Messinger interpreted the allegations prompting the investigation to include concerns that Tank was misusing T-Mobile-owned telephones by distributing them without authorization, known as "downward distribution." (Def.'s SOF ¶ 18.) However, none of the allegations against Tank asserted misuse of company phones or devices. (Pl.'s SOF ¶¶ 11, 14.) Messinger claims to have accessed Samson to determine which numbers were associated with Tank's account, but does not recall ever obtaining that information. (Def.'s SOF ¶ 18.)

After the investigation, Messinger prepared an investigation report and a policy violations report that substantiated the allegations that Tank demonstrated favoritism among employees, made questionable use of T-Mobile funds, and allowed a banned contractor to work on T-Mobile projects. (Def.'s SOF ¶¶ 20-21.) Based on the investigation's results, Tank was terminated. (Def.'s SOF ¶ 23.)


Summary judgment is appropriate when there remains "no genuine issue of material fact and the moving party is entitled to judgment as a matter of law." Fed.R.Civ.P. 56(a); See Parent v. Home Depot U.S.A., Inc., 694 F.3d 919, 922 (7th Cir. 2012). The party seeking summary judgment must first identify those portions of the record that establish there is no genuine issue of material fact. U.S. v. King-Vassel, 728 F.3d 707, 711 (7th Cir. 2013) (citing Celotex Corp. v. Catrett, 477 U.S. 317, 323 (1986)). To survive such a showing, the nonmoving party must "present sufficient evidence to show the existence of each element of its case on which it will bear the burden at trial." Tri-Gen Inc. v. Int'l Union of Operating Eng'rs, Local 150, AFL-CIO, 433 F.3d 1024, 1030-31 (7th Cir. 2006) (citing Serfecz v. Jewel Food Stores, 67 F.3d 591, 596 (7th Cir. 1995)). Opposition to summary judgment requires more than a scintilla of evidence or some metaphysical doubt. Nat'l Inspection Repairs, Inc. v. George S. May Int'l Co., 600 F.3d 878, 882 (7th Cir. 2010) (citations omitted). The evidence must be such "that a reasonable jury could return a verdict for the nonmoving party." Wells v. Coker, 707 F.3d 756, 760 (7th Cir. 2013) (quoting Anderson v. Liberty Lobby, Inc., 477 U.S. 242, 248 (1986)).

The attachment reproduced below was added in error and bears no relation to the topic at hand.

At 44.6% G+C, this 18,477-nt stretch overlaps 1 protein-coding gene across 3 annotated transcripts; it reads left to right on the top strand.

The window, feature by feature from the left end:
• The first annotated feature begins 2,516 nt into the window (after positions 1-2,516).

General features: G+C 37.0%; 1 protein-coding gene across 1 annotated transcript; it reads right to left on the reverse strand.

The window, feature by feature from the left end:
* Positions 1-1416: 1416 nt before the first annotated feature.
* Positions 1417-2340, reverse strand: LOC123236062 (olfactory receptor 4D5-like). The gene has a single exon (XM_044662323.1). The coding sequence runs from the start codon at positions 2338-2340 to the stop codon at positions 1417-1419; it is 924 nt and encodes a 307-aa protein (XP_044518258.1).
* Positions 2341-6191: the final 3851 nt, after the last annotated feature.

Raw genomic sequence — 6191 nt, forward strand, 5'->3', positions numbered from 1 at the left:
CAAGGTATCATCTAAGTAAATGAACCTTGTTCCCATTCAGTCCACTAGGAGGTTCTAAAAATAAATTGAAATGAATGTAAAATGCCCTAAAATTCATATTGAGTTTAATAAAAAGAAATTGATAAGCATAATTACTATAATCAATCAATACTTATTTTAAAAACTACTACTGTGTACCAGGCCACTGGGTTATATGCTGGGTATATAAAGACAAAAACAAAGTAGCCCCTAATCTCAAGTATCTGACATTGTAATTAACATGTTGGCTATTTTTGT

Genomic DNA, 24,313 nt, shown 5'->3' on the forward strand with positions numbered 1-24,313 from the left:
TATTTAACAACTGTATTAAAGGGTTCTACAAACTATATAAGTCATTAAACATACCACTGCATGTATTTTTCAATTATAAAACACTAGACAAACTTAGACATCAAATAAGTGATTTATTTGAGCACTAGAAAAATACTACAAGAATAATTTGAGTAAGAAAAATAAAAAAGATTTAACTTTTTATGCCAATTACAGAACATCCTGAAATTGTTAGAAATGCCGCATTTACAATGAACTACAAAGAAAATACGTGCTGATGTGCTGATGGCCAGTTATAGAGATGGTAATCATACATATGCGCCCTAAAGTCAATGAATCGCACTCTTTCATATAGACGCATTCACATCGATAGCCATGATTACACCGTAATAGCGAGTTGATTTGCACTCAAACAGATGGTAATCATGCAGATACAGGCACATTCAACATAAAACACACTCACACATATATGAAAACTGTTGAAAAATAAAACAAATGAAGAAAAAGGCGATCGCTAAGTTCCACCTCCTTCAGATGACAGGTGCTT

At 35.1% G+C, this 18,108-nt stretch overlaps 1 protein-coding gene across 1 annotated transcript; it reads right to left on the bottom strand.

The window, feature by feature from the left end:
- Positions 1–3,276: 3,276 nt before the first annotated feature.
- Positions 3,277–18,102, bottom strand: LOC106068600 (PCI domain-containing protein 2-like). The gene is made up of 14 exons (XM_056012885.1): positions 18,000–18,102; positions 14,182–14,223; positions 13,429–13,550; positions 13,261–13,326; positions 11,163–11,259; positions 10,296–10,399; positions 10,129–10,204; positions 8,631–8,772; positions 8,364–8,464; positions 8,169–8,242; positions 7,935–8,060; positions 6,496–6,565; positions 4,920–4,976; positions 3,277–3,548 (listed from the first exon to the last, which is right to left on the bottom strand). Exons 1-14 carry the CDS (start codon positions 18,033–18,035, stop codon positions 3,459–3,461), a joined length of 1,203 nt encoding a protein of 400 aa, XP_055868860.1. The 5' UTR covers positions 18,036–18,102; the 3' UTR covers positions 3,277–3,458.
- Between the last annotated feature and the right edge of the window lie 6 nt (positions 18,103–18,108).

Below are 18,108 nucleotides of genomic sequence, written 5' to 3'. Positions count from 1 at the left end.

When considering a motion for summary judgment, the court must construe the evidence in the light most favorable to the nonmoving party and draw all reasonable inferences in the nonmoving party's favor. Ogden v. Atterholt, 606 F.3d 355, 358 (7th Cir. 2010) (citations omitted). The court does not make credibility determinations or weigh conflicting evidence. George v. Kraft Foods Global, Inc., 641 F.3d 786, 799 (7th Cir. 2011) (citations omitted).


Tank's Second Amended Complaint contains a single count, alleging violations of the Telecommunications Act of 1996 (the "Act"), which states that "[e]very telecommunications carrier has a duty to protect the confidentiality of proprietary information of, and relating to... customers." 47 U.S.C. § 222(a). The Act specifically covers the confidentiality of CPNI:

Except as required by law or with the approval of the customer, a telecommunications carrier that receives or obtains customer proprietary network information by virtue of its provision of a telecommunications service shall only use, disclose, or permit access to individually identifiable customer proprietary network information in its provision of (A) the telecommunications service from which such information is derived, or (B) services necessary to, or used in, the provision of such telecommunications service, including the publishing of directories.

47 U.S.C. § 222(c). The parties agree that Tank did not give T-Mobile permission to access his CPNI, that at least Tank's account balance was viewable when Messinger accessed Tank's account, and that account balance information qualifies as CPNI subject to the confidentiality requirements set out above.

Exceptions to CPNI Confidentiality

T-Mobile argues that Messinger's access of Tank's CPNI falls within one of the Act's exceptions. A carrier is not prohibited from "using, disclosing, or permitting access to" CPNI "to protect the rights or property of the carrier, or to protect users of those services and other carriers from fraudulent, abusive, or unlawful use of, or subscription to, such services." 47 U.S.C. § 222(d)(2). T-Mobile contends that this exception "explicitly empowers T-Mobile to access CPNI as part of its efforts to protect its rights and property, which is precisely what occurred during the Tank investigation." (Def.'s Mot. for Summary Judgment at 6.) However, T-Mobile supplies no support for its position that the investigation in dispute here is in furtherance of the protection of the type of rights or property considered by Subsection 222(d)(2).[4]